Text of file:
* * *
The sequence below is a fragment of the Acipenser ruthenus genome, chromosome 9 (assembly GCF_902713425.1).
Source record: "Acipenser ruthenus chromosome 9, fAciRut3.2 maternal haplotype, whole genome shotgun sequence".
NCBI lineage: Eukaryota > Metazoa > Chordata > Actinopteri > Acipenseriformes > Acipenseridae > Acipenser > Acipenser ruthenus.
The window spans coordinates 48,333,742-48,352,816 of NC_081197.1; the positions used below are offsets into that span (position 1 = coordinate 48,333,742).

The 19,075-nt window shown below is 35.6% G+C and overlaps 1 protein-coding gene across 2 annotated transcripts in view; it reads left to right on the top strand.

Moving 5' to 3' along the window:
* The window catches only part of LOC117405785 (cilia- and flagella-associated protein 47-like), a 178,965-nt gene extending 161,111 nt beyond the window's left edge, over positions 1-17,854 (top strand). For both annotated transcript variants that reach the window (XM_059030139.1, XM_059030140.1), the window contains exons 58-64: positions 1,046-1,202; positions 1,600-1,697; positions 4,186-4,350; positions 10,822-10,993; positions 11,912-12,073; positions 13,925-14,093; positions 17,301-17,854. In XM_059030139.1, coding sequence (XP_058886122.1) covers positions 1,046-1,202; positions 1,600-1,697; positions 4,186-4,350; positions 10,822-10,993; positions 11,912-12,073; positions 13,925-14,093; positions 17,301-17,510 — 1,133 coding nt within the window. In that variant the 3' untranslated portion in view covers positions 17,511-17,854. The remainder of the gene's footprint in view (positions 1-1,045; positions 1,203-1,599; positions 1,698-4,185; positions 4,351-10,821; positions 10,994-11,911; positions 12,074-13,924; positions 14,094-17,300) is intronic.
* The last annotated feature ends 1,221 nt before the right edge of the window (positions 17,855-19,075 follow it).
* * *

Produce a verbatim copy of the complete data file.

The sequence below is a fragment of the Acipenser ruthenus genome, chromosome 9 (assembly GCF_902713425.1).
Source record: "Acipenser ruthenus chromosome 9, fAciRut3.2 maternal haplotype, whole genome shotgun sequence".
NCBI lineage: Eukaryota > Metazoa > Chordata > Actinopteri > Acipenseriformes > Acipenseridae > Acipenser > Acipenser ruthenus.
The window spans coordinates 48,333,742-48,352,816 of NC_081197.1; the positions used below are offsets into that span (position 1 = coordinate 48,333,742).

The 19,075-nt window shown below is 35.6% G+C and overlaps 1 protein-coding gene across 2 annotated transcripts in view; it reads left to right on the top strand.

Moving 5' to 3' along the window:
* The window catches only part of LOC117405785 (cilia- and flagella-associated protein 47-like), a 178,965-nt gene extending 161,111 nt beyond the window's left edge, over positions 1-17,854 (top strand). For both annotated transcript variants that reach the window (XM_059030139.1, XM_059030140.1), the window contains exons 58-64: positions 1,046-1,202; positions 1,600-1,697; positions 4,186-4,350; positions 10,822-10,993; positions 11,912-12,073; positions 13,925-14,093; positions 17,301-17,854. In XM_059030139.1, coding sequence (XP_058886122.1) covers positions 1,046-1,202; positions 1,600-1,697; positions 4,186-4,350; positions 10,822-10,993; positions 11,912-12,073; positions 13,925-14,093; positions 17,301-17,510 — 1,133 coding nt within the window. In that variant the 3' untranslated portion in view covers positions 17,511-17,854. The remainder of the gene's footprint in view (positions 1-1,045; positions 1,203-1,599; positions 1,698-4,185; positions 4,351-10,821; positions 10,994-11,911; positions 12,074-13,924; positions 14,094-17,300) is intronic.
* The last annotated feature ends 1,221 nt before the right edge of the window (positions 17,855-19,075 follow it).